Each time I consider the tone and tenor of this fight, I see a different outcome. On one side, you have Canelo as the younger, arguably fresher fighter. He’s improved with every fight, his combination punching is second to none, and his defensive skills are no longer a secret. On the other side, you have Golovkin, who despite being the undefeated fighter, has appeared vulnerable in his last two fights. He was hit cleanly and often by Kell Brook, and many observers thought he may not have done enough to beat Daniel Jacobs, in spite of the unanimous decision victory.
There are question marks for both, but it can be argued that the man standing across from each of them when the bell rings will be the most physically imposing challenge of their respective careers.
When I look at a fight for either guy that indicates how this may play out, I keep going back to Golovkin vs. David Lemieux. Golovkin knew he was in tough with Lemieux and fought perhaps his most patient, complete performance to date. Golovkin jabbed Lemieux into submission, and started landing blistering combinations to the head and body as he kept the fight at a distance, before it was mercifully ended in the eighth round.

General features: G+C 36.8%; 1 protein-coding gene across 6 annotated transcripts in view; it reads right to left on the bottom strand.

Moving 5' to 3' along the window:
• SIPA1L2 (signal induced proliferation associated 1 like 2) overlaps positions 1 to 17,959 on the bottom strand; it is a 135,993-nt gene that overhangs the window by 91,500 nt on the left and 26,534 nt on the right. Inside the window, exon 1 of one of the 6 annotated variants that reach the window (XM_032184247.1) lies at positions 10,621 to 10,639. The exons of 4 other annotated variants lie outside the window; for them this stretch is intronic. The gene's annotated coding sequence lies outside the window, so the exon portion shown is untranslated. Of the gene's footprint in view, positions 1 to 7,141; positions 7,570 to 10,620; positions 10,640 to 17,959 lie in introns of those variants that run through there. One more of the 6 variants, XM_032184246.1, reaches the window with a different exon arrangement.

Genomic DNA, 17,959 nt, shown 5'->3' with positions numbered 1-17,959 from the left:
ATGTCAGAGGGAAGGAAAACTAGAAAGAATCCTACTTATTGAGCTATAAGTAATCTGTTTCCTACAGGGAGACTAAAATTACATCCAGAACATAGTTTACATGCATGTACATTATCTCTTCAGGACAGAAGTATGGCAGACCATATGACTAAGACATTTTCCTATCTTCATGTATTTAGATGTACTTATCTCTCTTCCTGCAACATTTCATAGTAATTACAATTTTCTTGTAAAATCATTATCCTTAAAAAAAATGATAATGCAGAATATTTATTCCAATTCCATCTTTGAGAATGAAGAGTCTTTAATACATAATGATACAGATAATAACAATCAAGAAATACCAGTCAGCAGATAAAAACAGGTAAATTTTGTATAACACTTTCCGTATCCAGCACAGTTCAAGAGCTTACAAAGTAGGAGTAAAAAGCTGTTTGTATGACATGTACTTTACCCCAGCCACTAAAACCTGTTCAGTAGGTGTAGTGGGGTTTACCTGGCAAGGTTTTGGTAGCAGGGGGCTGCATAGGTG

Then again, Canelo is more of a complete fighter than Lemieux, but expect Golovkin to come out with a similar approach, jabbing patiently and only taking risks when necessary. Canelo will begin to solve the riddle after losing the early rounds, but Golovkin will be far enough ahead at that point to hold out any late rallies as the fight intensifies. Canelo may look the fresher fighter down the stretch, but Golovkin’s early work will have paid dividends, even stealing a couple of rounds down the stretch on the strength of his sheer brute power. Regardless of the final tallies, there will be no real losers.
Golovkin by UD, 115-112, with clamors for a rematch.